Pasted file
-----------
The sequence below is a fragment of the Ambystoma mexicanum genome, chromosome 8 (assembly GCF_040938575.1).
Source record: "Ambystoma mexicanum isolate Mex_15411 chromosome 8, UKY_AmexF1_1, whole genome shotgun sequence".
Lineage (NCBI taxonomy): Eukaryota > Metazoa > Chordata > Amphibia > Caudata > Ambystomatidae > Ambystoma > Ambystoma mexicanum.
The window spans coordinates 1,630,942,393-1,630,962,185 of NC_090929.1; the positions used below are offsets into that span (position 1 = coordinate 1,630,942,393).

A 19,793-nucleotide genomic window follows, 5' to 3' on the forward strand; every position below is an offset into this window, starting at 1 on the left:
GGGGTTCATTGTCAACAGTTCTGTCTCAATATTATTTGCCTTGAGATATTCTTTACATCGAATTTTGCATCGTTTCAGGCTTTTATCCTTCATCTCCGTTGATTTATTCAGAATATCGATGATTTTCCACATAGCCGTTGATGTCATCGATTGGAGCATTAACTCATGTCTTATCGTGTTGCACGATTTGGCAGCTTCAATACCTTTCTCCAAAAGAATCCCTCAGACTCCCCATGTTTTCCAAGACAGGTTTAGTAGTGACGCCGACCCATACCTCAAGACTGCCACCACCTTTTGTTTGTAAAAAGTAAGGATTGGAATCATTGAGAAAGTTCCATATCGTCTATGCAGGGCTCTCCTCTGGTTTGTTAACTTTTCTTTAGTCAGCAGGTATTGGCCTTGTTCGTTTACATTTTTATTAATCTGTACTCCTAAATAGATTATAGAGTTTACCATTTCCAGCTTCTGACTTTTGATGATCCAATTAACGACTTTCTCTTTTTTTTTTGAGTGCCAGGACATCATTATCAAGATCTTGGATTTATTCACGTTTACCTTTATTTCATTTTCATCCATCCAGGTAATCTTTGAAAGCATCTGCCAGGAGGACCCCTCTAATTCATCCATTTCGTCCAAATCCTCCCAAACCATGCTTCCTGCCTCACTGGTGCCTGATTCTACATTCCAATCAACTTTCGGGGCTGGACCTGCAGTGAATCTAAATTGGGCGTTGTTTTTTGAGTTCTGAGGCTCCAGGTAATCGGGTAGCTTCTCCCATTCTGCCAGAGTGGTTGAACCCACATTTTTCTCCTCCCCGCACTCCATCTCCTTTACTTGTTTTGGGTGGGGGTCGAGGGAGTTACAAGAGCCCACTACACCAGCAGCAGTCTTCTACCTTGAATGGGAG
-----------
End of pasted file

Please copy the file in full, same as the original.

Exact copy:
The sequence below is a fragment of the Ambystoma mexicanum genome, chromosome 8 (assembly GCF_040938575.1).
Source record: "Ambystoma mexicanum isolate Mex_15411 chromosome 8, UKY_AmexF1_1, whole genome shotgun sequence".
Lineage (NCBI taxonomy): Eukaryota > Metazoa > Chordata > Amphibia > Caudata > Ambystomatidae > Ambystoma > Ambystoma mexicanum.
The window spans coordinates 1,630,942,393-1,630,962,185 of NC_090929.1; the positions used below are offsets into that span (position 1 = coordinate 1,630,942,393).

A 19,793-nucleotide genomic window follows, 5' to 3' on the forward strand; every position below is an offset into this window, starting at 1 on the left:
GGGGTTCATTGTCAACAGTTCTGTCTCAATATTATTTGCCTTGAGATATTCTTTACATCGAATTTTGCATCGTTTCAGGCTTTTATCCTTCATCTCCGTTGATTTATTCAGAATATCGATGATTTTCCACATAGCCGTTGATGTCATCGATTGGAGCATTAACTCATGTCTTATCGTGTTGCACGATTTGGCAGCTTCAATACCTTTCTCCAAAAGAATCCCTCAGACTCCCCATGTTTTCCAAGACAGGTTTAGTAGTGACGCCGACCCATACCTCAAGACTGCCACCACCTTTTGTTTGTAAAAAGTAAGGATTGGAATCATTGAGAAAGTTCCATATCGTCTATGCAGGGCTCTCCTCTGGTTTGTTAACTTTTCTTTAGTCAGCAGGTATTGGCCTTGTTCGTTTACATTTTTATTAATCTGTACTCCTAAATAGATTATAGAGTTTACCATTTCCAGCTTCTGACTTTTGATGATCCAATTAACGACTTTCTCTTTTTTTTTTGAGTGCCAGGACATCATTATCAAGATCTTGGATTTATTCACGTTTACCTTTATTTCATTTTCATCCATCCAGGTAATCTTTGAAAGCATCTGCCAGGAGGACCCCTCTAATTCATCCATTTCGTCCAAATCCTCCCAAACCATGCTTCCTGCCTCACTGGTGCCTGATTCTACATTCCAATCAACTTTCGGGGCTGGACCTGCAGTGAATCTAAATTGGGCGTTGTTTTTTGAGTTCTGAGGCTCCAGGTAATCGGGTAGCTTCTCCCATTCTGCCAGAGTGGTTGAACCCACATTTTTCTCCTCCCCGCACTCCATCTCCTTTACTTGTTTTGGGTGGGGGTCGAGGGAGTTACAAGAGCCCACTACACCAGCAGCAGTCTTCTACCTTGAATGGGAG